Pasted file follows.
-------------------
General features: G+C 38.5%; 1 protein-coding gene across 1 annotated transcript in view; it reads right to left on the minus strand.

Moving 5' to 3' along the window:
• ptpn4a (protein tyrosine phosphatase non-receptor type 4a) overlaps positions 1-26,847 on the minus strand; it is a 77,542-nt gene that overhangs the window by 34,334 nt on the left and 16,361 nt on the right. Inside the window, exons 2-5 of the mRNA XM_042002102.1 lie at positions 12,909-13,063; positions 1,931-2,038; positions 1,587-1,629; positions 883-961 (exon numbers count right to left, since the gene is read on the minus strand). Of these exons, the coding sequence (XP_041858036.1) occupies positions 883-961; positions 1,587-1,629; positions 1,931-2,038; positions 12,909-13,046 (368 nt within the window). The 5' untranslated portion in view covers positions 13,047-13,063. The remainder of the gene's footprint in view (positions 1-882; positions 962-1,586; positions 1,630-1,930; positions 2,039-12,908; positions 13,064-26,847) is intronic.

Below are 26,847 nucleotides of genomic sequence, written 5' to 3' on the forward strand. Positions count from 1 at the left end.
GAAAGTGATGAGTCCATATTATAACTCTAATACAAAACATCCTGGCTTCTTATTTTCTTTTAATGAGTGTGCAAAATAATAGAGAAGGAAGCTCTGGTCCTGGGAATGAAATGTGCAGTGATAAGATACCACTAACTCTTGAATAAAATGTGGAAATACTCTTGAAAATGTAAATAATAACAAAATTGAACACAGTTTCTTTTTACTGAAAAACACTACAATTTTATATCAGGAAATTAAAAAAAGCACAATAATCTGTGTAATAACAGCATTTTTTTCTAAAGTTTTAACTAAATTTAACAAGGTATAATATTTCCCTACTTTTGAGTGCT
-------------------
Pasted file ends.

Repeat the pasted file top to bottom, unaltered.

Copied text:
General features: G+C 38.5%; 1 protein-coding gene across 1 annotated transcript in view; it reads right to left on the minus strand.

Moving 5' to 3' along the window:
• ptpn4a (protein tyrosine phosphatase non-receptor type 4a) overlaps positions 1-26,847 on the minus strand; it is a 77,542-nt gene that overhangs the window by 34,334 nt on the left and 16,361 nt on the right. Inside the window, exons 2-5 of the mRNA XM_042002102.1 lie at positions 12,909-13,063; positions 1,931-2,038; positions 1,587-1,629; positions 883-961 (exon numbers count right to left, since the gene is read on the minus strand). Of these exons, the coding sequence (XP_041858036.1) occupies positions 883-961; positions 1,587-1,629; positions 1,931-2,038; positions 12,909-13,046 (368 nt within the window). The 5' untranslated portion in view covers positions 13,047-13,063. The remainder of the gene's footprint in view (positions 1-882; positions 962-1,586; positions 1,630-1,930; positions 2,039-12,908; positions 13,064-26,847) is intronic.

Below are 26,847 nucleotides of genomic sequence, written 5' to 3' on the forward strand. Positions count from 1 at the left end.
GAAAGTGATGAGTCCATATTATAACTCTAATACAAAACATCCTGGCTTCTTATTTTCTTTTAATGAGTGTGCAAAATAATAGAGAAGGAAGCTCTGGTCCTGGGAATGAAATGTGCAGTGATAAGATACCACTAACTCTTGAATAAAATGTGGAAATACTCTTGAAAATGTAAATAATAACAAAATTGAACACAGTTTCTTTTTACTGAAAAACACTACAATTTTATATCAGGAAATTAAAAAAAGCACAATAATCTGTGTAATAACAGCATTTTTTTCTAAAGTTTTAACTAAATTTAACAAGGTATAATATTTCCCTACTTTTGAGTGCT